Stay a While If You Can

mapMarkerGrey Stay a While If You Can...

Salsipuedes – North Slot

Stay a While If You Can

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This place is pretty magical, but not for the feint of heart. Or for unsettled weather. The name translates literally as “leave if you can,” which some would take as a testament to the uneasy feeling one might have stranded on a rock-strewn tiny speck of an island, many miles from shore and other people, in a rising wind. We like to think of it as a comment on the allure of this place. If you do stop here, you’ll have a hard time leaving. It’s a technical anchoring situation, with precision and good visibility important to your success. There are two prominent notches here (North and South Slot) that face each other from opposite sides of the island, the apparent result of a single wide fissure in the rock being clogged up by a gravel/sand bar a few millennia ago. You can also anchor outside the south slot in either of two bays surrounded by scattered rocks. Our preference, and the only place we’ve anchored here, is the North Slot, which gets short shrift in most of the guide books, but has room for up to 3 friendly boats if they coordinate their anchoring. The views of this raw rock, lichen and grass covered island are stunning, while the birds and sea life provide endless entertainment. You might find it hard to leave, too, unless the bugs are out in force.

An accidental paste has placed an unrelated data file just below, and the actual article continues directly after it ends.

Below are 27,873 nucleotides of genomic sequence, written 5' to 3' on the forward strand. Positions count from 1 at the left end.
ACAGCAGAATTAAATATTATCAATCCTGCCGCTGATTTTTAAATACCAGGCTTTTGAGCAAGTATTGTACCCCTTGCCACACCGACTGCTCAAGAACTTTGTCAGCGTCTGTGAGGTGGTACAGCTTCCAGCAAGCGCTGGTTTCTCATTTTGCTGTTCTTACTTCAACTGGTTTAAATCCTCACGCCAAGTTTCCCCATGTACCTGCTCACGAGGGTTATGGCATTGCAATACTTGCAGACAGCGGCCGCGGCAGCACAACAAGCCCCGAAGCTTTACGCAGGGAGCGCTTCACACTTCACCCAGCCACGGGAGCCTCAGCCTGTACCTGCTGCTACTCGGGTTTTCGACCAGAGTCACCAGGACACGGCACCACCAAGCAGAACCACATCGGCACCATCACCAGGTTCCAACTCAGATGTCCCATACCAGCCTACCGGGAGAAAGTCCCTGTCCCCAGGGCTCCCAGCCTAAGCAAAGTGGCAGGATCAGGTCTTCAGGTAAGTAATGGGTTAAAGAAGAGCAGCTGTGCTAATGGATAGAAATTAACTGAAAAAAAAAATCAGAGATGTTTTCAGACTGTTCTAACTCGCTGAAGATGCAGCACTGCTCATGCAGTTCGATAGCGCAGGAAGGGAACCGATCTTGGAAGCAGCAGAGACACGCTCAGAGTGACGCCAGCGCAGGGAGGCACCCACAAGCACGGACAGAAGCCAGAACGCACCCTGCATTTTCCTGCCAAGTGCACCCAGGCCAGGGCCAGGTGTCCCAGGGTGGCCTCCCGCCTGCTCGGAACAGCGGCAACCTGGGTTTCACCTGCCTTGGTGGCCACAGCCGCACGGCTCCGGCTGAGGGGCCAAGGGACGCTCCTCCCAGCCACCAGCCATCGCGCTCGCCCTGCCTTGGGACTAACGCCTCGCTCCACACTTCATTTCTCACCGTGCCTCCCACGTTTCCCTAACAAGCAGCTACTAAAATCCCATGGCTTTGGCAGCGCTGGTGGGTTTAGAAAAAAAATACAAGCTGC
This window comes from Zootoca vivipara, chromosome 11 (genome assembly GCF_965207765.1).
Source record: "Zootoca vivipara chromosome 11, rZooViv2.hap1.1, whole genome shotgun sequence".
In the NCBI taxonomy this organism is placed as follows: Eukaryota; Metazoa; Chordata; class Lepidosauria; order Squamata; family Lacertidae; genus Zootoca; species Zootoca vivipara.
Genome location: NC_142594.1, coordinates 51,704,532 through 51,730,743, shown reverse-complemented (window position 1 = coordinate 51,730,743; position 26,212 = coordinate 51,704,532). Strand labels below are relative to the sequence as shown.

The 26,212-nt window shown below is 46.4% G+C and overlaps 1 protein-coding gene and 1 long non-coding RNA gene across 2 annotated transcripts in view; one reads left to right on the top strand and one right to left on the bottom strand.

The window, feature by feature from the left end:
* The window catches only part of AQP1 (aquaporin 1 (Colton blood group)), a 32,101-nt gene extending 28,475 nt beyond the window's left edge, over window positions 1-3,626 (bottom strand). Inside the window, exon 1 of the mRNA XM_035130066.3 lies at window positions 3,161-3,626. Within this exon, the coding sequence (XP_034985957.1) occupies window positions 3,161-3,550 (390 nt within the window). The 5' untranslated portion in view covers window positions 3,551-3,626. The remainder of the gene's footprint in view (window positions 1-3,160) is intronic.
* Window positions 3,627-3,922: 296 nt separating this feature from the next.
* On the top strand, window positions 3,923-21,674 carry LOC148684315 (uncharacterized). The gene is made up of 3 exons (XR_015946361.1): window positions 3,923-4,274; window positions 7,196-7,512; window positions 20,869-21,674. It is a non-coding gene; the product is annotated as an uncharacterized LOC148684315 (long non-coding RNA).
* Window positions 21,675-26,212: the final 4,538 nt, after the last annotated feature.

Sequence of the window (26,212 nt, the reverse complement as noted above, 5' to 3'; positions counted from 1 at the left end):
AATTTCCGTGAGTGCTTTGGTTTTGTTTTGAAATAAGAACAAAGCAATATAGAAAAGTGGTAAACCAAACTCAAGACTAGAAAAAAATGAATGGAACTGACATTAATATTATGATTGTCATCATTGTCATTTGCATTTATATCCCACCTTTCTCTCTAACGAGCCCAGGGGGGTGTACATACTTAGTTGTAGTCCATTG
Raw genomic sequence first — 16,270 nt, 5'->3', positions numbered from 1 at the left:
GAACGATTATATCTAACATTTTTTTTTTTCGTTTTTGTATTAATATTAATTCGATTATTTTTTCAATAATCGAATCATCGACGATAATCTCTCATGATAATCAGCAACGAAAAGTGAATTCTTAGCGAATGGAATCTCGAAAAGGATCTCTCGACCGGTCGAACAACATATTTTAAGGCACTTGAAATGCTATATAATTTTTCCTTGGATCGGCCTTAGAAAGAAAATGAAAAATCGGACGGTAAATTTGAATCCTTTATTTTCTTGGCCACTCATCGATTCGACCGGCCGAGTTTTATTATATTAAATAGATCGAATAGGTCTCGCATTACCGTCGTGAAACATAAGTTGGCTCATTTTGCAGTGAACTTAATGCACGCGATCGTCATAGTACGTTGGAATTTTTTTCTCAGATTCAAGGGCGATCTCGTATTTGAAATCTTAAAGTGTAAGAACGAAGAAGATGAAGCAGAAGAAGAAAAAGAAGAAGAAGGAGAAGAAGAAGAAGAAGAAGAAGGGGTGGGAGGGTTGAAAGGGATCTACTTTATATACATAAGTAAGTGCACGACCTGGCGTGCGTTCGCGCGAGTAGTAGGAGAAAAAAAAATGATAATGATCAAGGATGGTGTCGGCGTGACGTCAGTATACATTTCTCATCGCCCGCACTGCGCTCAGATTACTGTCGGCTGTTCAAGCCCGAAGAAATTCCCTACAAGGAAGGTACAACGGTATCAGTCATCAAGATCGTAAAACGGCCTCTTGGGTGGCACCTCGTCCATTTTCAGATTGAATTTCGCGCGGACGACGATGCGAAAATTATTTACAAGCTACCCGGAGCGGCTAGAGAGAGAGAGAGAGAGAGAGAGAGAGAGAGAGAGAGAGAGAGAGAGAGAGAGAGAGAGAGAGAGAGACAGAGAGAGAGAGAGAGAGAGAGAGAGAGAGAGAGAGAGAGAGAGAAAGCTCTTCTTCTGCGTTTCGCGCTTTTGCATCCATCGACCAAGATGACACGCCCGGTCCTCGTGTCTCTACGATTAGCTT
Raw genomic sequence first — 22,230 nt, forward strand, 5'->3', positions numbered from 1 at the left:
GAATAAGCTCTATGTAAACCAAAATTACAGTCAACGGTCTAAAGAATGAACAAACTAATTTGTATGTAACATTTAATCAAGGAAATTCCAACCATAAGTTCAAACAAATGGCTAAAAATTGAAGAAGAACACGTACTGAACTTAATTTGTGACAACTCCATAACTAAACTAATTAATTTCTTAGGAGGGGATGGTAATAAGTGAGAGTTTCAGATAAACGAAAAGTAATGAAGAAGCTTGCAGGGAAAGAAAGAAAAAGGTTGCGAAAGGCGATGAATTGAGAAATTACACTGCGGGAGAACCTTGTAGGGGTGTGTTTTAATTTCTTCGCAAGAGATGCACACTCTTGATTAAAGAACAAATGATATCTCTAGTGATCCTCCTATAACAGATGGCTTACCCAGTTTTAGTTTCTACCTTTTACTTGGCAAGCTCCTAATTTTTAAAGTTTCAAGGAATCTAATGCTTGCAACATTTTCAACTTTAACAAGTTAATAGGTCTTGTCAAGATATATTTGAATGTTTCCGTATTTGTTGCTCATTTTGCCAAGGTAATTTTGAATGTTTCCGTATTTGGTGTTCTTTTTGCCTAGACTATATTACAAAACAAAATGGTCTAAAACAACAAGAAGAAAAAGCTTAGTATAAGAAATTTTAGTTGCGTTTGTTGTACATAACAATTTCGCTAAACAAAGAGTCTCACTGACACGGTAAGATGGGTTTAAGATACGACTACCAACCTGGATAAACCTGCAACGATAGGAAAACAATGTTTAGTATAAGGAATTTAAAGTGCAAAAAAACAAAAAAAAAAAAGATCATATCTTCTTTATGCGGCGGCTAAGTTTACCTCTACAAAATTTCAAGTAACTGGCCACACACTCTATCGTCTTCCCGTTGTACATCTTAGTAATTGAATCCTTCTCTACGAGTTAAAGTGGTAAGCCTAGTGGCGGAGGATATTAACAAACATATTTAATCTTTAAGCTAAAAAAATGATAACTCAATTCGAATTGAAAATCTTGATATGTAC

While the island is largely clear on the south side, around the northwest point, and down the north side, there are a few offlying rocks to mark closely as you pass. The SE side of the island, meaning the pass between Salsipuedes and Isla Animas is chock full of reefs and scattered rocks, and should not be transited except for within spitting distance of Isla Animas, where we have found clear passage.

North Slot: The entry to the slot itself is clear unless you draw over 10 feet, in which case there is a large prominent rock nearly mid-channel at the mouth of the slot, making a curved entry from more east the better call. See the marked up aerial. This anchorage is obviously best for settled weather, and provides no protection from north wind or waves.

South Slot: The additional rocky bits scattered around the south bays are well documented, and noted here as well. Pilot very carefully. Inside the South Slot will indeed feel very confined, and requires a flat sea state and settled weather to work well.


North Slot: Drop your hook as shallow as you dare, right down the middle of the sandy-bottomed slot, with not likely more than 3:1 scope. The bottom is good holding sand, and while the depth falls fairly quickly to 9 feet or so, it slowly gets more shallow after that, down to 3-4 feet at the head of the slot, so multihulls or swing keel monos can crawl way up in there if you like. Many opt for a stern hook in here, for obvious reasons.

Click on gallery above title for more images.


Lots of birds. And rocks. And more birds. Honestly, we didn’t actually step ashore, so looking for some input here. No obvious trails that we could see, although a panga did come and beach on the next small cove to the north, so maybe there’s a trail connecting the two?

Don’t Miss

The reason we didn’t bother going ashore is that we were in the water the entire time. The snorkeling is easily some of the best in the sea, aided by the remote location and central position in the current-addled middle Sea. Large and varied fish of dozens of species are visible everywhere, in particular just outside the slot itself, north or south. Fantastic.


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